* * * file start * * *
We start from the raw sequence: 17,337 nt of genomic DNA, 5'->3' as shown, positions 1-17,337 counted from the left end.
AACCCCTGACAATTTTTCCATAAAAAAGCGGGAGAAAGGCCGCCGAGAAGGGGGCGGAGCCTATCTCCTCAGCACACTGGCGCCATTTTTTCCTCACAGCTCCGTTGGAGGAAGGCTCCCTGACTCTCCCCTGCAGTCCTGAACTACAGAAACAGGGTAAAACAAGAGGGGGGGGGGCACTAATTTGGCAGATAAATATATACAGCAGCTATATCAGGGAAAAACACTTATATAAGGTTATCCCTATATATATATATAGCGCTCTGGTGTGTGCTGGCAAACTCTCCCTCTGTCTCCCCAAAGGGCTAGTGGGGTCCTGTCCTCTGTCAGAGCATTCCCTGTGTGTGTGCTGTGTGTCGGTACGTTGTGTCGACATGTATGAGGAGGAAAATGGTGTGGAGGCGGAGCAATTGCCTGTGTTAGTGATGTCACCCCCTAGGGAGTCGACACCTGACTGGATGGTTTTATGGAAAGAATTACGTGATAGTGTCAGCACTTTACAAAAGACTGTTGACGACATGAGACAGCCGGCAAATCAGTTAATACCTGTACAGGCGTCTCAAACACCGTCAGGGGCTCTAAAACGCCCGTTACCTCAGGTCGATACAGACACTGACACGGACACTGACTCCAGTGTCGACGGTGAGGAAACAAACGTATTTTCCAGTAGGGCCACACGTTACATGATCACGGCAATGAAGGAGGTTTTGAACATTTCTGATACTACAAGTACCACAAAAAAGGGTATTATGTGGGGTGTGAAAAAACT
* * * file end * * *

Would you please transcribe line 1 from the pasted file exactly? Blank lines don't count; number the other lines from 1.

We start from the raw sequence: 17,337 nt of genomic DNA, 5'->3' as shown, positions 1-17,337 counted from the left end.